23 November 2010
My husband and I were intrigued to watch the huge Itsu on Notting Hill Gate take shape over the winter months, and so it was with some excitement that we went almost as soon as it opened. Set over two floors, its ambitious scale belies its laid back atmosphere, as does its glamorous, high octane decor. The designers of this impressive space have managed to create a cool, clubbish vibe which provides a stunning backdrop to the dining experience rather than competing with it. Not easily achieved.
The ground floor is home to three enormous conveyor belts with well-priced. well-judged and delicious Itsu classics. Fresh and sparky, the seafood is partnered with a variety of interesting sauces and marinades which add drama and depth not usually found in the world of conveyor belt sushi. Special mention should go to the crab crystal roll, dreamily fresh and taken to new levels by a vibrant green-herb sauce and the yellow tail “new style”, hot with chilli and beautifully seasoned. From the hot menu, we tried tiger prawn tempura – light and delicious – and langoustine gyozas in “dynamite” broth – good gyozas, brilliantly flavoured broth, alive with lemongrass and a surprising but delicious note of aniseed.
Above, the huge bar is set out in distinct zones, with large booths, delicate velvet chairs and space to mingle. Clever “cake stands” allow drinkers to become diners by helping themselves to dishes from the conveyor belt and stacking them, a great idea which had quickly caught on. No doubt this place will be heaving at the weekends but on the Thursday we visited it was well populated but not packed.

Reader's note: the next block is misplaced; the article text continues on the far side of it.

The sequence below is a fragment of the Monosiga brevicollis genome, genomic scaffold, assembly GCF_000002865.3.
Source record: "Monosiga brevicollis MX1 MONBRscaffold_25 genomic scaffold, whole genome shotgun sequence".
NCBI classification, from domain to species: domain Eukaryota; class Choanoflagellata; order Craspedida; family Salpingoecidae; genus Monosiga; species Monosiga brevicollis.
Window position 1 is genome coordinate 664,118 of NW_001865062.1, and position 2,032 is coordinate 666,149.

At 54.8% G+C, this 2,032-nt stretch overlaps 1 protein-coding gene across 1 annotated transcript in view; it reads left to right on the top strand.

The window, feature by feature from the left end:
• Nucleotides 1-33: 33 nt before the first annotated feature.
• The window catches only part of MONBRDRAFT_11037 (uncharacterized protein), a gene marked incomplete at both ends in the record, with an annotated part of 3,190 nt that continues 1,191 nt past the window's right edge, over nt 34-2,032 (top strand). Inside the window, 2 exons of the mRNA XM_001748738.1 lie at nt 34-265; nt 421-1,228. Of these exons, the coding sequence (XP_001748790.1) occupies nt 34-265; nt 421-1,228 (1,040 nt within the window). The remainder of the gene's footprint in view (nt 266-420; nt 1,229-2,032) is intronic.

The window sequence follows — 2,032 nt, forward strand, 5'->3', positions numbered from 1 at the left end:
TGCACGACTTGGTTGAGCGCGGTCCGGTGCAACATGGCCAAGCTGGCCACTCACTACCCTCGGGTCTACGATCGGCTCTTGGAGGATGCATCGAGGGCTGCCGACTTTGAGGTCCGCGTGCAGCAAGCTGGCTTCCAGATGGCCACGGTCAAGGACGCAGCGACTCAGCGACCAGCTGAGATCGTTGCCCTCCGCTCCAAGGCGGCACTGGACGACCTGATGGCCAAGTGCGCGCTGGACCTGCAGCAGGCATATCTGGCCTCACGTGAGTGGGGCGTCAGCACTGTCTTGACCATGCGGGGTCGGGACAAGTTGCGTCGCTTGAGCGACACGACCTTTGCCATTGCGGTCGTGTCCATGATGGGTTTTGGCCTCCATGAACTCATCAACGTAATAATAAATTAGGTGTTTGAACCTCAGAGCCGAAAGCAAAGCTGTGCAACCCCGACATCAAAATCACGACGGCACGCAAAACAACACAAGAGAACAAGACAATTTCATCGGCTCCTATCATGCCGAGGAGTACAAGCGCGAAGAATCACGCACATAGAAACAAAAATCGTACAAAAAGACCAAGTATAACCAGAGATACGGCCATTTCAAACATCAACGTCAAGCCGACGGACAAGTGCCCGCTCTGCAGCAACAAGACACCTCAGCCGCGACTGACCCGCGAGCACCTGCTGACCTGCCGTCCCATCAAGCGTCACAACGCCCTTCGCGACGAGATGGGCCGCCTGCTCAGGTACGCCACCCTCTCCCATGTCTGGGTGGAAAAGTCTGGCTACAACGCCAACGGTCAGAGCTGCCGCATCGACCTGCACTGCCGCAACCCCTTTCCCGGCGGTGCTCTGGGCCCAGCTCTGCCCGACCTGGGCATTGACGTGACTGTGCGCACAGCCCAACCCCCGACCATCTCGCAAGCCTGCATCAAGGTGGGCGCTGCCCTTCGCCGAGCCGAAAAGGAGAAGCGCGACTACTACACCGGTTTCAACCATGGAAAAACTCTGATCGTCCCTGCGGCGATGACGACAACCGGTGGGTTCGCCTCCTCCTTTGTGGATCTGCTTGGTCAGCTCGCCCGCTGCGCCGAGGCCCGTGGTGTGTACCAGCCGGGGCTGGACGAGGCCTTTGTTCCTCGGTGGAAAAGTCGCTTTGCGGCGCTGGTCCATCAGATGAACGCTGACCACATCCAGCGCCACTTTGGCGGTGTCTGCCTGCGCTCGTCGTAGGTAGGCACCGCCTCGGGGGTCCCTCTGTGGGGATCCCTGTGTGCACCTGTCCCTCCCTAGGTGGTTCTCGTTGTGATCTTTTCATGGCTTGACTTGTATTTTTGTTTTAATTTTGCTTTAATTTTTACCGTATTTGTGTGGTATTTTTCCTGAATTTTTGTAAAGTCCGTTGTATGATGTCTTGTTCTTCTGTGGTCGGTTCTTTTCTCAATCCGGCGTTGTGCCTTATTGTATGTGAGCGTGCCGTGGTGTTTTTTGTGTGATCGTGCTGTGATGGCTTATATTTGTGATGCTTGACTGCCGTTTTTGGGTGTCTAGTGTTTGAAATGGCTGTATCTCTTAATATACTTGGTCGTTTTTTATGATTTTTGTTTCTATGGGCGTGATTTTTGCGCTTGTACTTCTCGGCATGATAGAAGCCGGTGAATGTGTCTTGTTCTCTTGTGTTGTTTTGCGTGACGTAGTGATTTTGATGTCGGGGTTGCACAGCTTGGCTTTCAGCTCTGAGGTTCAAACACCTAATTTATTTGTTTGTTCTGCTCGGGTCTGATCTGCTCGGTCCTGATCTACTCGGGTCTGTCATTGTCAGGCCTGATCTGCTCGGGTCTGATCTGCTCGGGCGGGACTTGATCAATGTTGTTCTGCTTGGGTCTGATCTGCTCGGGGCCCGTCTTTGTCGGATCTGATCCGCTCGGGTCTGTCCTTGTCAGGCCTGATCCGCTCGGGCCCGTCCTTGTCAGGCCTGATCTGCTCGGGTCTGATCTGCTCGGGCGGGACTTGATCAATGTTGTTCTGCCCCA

When it opened, Itsu managed to build on the concept of the conveyor belt restaurant in excellent style. The same trick has been pulled off here, the Itsu concept itself refined and raised a few notches. We'll be back very. very soon.
I have edited my original scores for this place to reflect the poor service we have experienced here. On 2 occasions now the conveyor belts have been turned off despite us and other diners being only halfway through dinner! When we complained the waitress bought a selection of food to our table, but that is hardly the point. I suspect that this policy is down to the restaurant being only half full most of the time – the much anticipated crowds have never materialised and the ambitious first floor is completely empty – but I would suggest that penalising those of us who do choose to go is a flawed tactic.
We still eat here from time to time as the food remains fresh and delicious, but my (considerable) enthusiasm has definitely waned!